Welcome to the Digital CrossRhodes — the intersection of Vincent Rhodes' academic, artistic & professional lives.

Academia.edu

Tuesday, October 6th, 2009

So, as part of our class exploration of social media tools, we dove in to Academia.edu. I created my profile as required. It was pretty straightforward. I was reminded as I perused lists to determine my research interests that different disciplines claim the territory we are studying. At some point, I should probably go back and review the lists more closely. My first reaction was to look for the category “English” since that’s the department I’m in, but it didn’t really offers the sub-categories/areas of interest I was looking for. I didn’t add a CV at this time because, frankly, I don’t have an academic CV. I have a resume… but this isn’t LinkedIn and I’m not sure what I have is appropriate for this venue since it is more focused on industry rather than academic endeavors. I enjoyed logging a few of the books I’ve read as part of Masters and PhD studies And, I enjoyed the department diagram.

One thing I’m not really sure I have the hang of is the KEYWORDS feature. I see it Dave’s and Liza’s pages, but I’m not sure how to make it active for mine. I searched for help, but didn’t really find what I was looking for. It’s possible I wasn’t using the right terms… or that the info I’m looking for wasn’t easily accessible. I ran a few Google searches for my name, but the football player of the same name from Baylor still ranks more highly than me (first two hits; no surprise there). My Facebook page comes in third, my Twitter page 5th, LinkedIn profile 8th, class blog 9th, and then various excerpts from news reports on Zoom Info that date from my stint as Communications Manager at Norfolk Public Schools rank 10th on the search. (That’s just the first page. Ironically, my portfolio site and Academia.edu listings didn’t appear until the third page of Google results.) [Side Note: It occurs to me, in light of our discussions of the Panopticon and participatory surveillance, that I’ve just connected quite a few “digital identity” dots for someone with this post. Oh well!]

In any event, I thought the site was fairly easy to use. I also can see how it would be helpful for academics looking to make connections. It’s clearly geared for a specific community (for example, there are no categories for administrators in higher ed) and it appears it can be pretty successful in serving that niche. With that said, I’m not sure how much I’ll use it. Perhaps I have social media fatigue, but I find I barely update my Facebook status anymore. I rarely have used LinkedIn. I tweet most regularly (but that could be because I have to use it for class). I’m just not sure I want to invest the time to update so many sites. I guess we’ll have to see…

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Virtual Panopticon?

Sunday, October 4th, 2009

Meet Anders Albrechtslund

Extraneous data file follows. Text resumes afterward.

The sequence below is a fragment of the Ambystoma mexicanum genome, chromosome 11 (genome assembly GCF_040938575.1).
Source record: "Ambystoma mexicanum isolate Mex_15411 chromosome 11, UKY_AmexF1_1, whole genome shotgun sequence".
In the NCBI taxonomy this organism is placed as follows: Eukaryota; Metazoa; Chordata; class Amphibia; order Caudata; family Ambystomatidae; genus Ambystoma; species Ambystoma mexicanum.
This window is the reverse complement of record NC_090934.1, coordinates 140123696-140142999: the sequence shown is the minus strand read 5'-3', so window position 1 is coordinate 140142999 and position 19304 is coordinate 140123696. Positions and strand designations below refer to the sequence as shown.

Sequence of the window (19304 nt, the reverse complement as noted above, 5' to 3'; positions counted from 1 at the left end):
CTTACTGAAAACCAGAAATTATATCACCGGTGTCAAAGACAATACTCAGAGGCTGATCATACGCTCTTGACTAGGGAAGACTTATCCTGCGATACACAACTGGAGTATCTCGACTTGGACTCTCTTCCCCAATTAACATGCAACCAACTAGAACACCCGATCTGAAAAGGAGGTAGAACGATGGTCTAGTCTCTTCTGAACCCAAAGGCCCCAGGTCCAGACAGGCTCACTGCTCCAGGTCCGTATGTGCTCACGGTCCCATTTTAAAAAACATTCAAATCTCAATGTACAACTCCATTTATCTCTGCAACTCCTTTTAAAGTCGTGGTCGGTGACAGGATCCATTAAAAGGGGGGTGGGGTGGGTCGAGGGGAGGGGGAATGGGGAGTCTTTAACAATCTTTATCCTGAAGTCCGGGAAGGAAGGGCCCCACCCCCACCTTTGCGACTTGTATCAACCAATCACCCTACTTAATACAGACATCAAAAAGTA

Anders Albrechtslund

Anders Albrechtslund

Our exploration of issues surrounding privacy and control relative to social media continues with Anders Albrechtslund’s First Monday article Online Social Networking as Participatory Surveillance. On his website, Albrechtslund identifies his research interests as:

Persuasive design, persuasive technology, blogging, social networking, social software, web 2.0, surveillance studies, philosophy of technology, philosophy of science, computer ethics, trusted computing, values in design, human-computer interaction, interaction design, science technology society studies (STS), artificial intelligence (AI), electronic patient records (EPR).

He currently serves as an Assistant Professor in the Department of Communication and Psychology at Aalborg University in Denmark. He received his PhD in Information Studies in 2008 from Aalborg University, his MA in Philosophy in 2003 from the University of Southern Denmark, and his BA in Philosophy in 1999 from the University of Odense in Denmark. His dissertation, In the Eyes of the Beholder: Introducing participation and ethics to surveillance, posits the concept of “participatory surveillance.” An English summary of his dissertation is available online. Albrechtslund has published and presented extensively and can be found on Twitter (@Albrechtslund), LinkedIn, and Facebook. (Given his take on participatory surveillance and online identity construction, I thought it appropriate to include these links.)

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Panopticon

Sunday, October 4th, 2009

Our Foucault reading deals heavily with the concept of the Panopticon. Designed by Jeremy Bentham in the late 1700s, the Panopticon provides the architectural means to enhance control while minimizing the actual supervision required. The physical structure of such a building maximizes the isolation and visual exposure of prisoners while obscuring the appearance of the observer. As a result, one person could effectively monitor all the prisoners. Additionally, because the observer himself could not be directly viewed, prisoners must assume they were constantly under surveillance and act accordingly.

Although Bentham proposed his design for a prison, he suggested that it also could be of use in “houses of industry, work-houses, poor-houses, lazarettos, manufactories, hospitals, mad-houses, and schools.” You can read Bentham’s Panopticon Writings online. You also can read more about the concept in the Panopticon Wikipedia entry.  The images below show a blue print for Bentham’s concept and photos from a Cuban prison that utilized the panoptic model.

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